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 on: Today at 02:49:24 am 
Started by Bo HansÚn - Last post by klaus
...and please update this thread, once you had a chance to compare fit and finish, and, most of all, sound!

 on: Today at 02:02:37 am 
Started by Bo HansÚn - Last post by Bo HansÚn
Thanks Jim,
I've now contacted Dave Hill and am waiting for a reply.


 on: May 09, 2021, 11:54:51 am 
Started by Bo HansÚn - Last post by Jim Williams
Jensen has developed some mic transformers. They have excellent Swiss winding machines and the expertise. Contact Dave Hill.

 on: May 08, 2021, 01:18:34 pm 
Started by Bo HansÚn - Last post by mbrebes
Another possible source that does custom transformers is Cinemag.

 on: May 07, 2021, 04:19:33 pm 
Started by Bo HansÚn - Last post by Bo HansÚn
Thank you Klaus,

Sure, if it was a similar simple setup and think of electronics as for example Neuman or AKG most common mics, it would not have been a problem to find the measuring points on the circuit board.
But this is a messy circuit board, and looks like a pretty odd circuit solution with many switching functions, so in this case I would appreciate having a schematic on the workbench.

Ok, I do not give up so easily, I will return and share with you the experiences of troubleshooting these mikes.
One is noisy and crackling and the other is weak and unclean.


 on: May 07, 2021, 03:31:16 pm 
Started by Bo HansÚn - Last post by Bo HansÚn
Thanks Klaus, yes I will do so.


 on: May 07, 2021, 03:20:29 pm 
Started by Bo HansÚn - Last post by klaus
Check with Dennis Maximova, head of TAB Funkenwerk/Atelier Magnetics in Washington State (sales@tab-funkenwerk.com).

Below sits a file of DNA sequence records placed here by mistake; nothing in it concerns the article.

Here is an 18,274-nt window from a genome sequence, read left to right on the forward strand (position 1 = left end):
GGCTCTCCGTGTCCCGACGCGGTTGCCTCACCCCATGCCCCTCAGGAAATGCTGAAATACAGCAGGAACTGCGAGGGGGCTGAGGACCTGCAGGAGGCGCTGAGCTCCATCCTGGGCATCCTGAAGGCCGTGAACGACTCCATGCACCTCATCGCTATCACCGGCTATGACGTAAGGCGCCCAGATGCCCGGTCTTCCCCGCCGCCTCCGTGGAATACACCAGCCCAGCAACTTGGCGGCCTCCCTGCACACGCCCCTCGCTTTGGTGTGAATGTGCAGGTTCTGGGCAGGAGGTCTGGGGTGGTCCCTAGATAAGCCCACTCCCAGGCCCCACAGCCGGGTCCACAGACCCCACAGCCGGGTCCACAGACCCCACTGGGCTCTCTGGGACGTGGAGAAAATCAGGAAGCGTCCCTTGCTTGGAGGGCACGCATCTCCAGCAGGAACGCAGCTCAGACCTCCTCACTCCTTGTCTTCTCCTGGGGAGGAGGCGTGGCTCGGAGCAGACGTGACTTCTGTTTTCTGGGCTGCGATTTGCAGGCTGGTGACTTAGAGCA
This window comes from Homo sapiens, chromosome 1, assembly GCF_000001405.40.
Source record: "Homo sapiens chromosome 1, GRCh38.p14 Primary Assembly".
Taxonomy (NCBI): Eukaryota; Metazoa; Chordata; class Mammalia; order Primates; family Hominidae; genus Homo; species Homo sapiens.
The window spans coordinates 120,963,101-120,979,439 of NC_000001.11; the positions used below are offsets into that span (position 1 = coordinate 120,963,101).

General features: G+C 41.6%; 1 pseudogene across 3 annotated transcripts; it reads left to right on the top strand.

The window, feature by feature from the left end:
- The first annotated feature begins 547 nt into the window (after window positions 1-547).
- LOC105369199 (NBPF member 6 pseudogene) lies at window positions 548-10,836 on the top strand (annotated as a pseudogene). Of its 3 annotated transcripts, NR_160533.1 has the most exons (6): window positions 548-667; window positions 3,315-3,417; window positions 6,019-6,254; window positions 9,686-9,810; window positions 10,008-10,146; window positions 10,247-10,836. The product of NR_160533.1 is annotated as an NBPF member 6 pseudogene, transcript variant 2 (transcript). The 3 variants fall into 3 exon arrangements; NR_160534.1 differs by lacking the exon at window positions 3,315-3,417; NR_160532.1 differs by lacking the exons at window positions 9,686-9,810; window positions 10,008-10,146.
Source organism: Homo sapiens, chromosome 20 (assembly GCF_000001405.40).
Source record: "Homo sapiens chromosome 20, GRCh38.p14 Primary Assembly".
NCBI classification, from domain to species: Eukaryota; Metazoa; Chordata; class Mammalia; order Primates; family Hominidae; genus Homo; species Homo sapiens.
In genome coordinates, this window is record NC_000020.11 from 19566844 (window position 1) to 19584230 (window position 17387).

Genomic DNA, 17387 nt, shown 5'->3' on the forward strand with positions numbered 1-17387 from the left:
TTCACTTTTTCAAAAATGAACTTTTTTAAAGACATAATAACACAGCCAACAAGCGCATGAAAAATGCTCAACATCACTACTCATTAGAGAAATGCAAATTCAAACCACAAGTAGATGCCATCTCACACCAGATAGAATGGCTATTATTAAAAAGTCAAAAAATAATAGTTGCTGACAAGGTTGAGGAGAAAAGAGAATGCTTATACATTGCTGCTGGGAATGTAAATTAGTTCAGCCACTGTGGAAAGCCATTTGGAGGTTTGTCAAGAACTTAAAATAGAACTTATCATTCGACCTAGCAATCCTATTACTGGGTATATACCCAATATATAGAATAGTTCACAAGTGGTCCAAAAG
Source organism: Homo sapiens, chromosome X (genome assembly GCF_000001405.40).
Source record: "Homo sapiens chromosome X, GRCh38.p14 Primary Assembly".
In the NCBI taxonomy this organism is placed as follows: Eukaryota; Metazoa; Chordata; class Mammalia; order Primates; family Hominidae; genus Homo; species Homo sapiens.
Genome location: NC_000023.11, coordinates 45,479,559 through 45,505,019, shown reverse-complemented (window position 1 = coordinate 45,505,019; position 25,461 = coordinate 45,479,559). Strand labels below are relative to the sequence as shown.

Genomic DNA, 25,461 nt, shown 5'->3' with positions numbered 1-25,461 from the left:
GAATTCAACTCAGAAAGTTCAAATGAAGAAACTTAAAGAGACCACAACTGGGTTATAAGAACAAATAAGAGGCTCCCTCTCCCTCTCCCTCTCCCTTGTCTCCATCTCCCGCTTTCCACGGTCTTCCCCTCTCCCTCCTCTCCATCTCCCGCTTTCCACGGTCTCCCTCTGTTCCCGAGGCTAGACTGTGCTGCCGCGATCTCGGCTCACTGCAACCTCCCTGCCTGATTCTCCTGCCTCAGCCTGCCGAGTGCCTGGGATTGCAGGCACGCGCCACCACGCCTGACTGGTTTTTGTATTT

Let him know you found the info on my forum. That may help.

 on: May 07, 2021, 03:15:16 pm 
Started by Bo HansÚn - Last post by klaus
I cannot contribute a schematic for your FET Nevaton, but all FET condenser mics with discrete components follow a basic circuit architecture which is fairly easy to troubleshoot:

1. Check supply voltages into the mic
2. Check that the FET works, by checking the rough voltage at the drain, and drain-to-source differential prescribed for the specific type of FET used in the mic
3. Check proper polarization voltage, by measuring at the input of the last resistor connecting to the backplate wire (You cannot measure the output voltage of that resistor due to its high resistance value)
4. Lift one leg of all capacitors, one after another, and measure whether the stated capacitance is reached

That should be a good start to get somewhere.
Please report back.

 on: May 07, 2021, 03:06:59 pm 
Started by Bo HansÚn - Last post by Bo HansÚn
Hallo microphone tech friends.

I have been thinking for a long time about how to solve a problem getting spare parts transformers for some older AKG microphones.
These transformers are for C414E1, C414EB, C414EB-P48, C451E, C451EB, C452.
All have the same physical size, as well primary impedance and ratio except for C414EB-P48 which has a much higher primary impedance and ratio.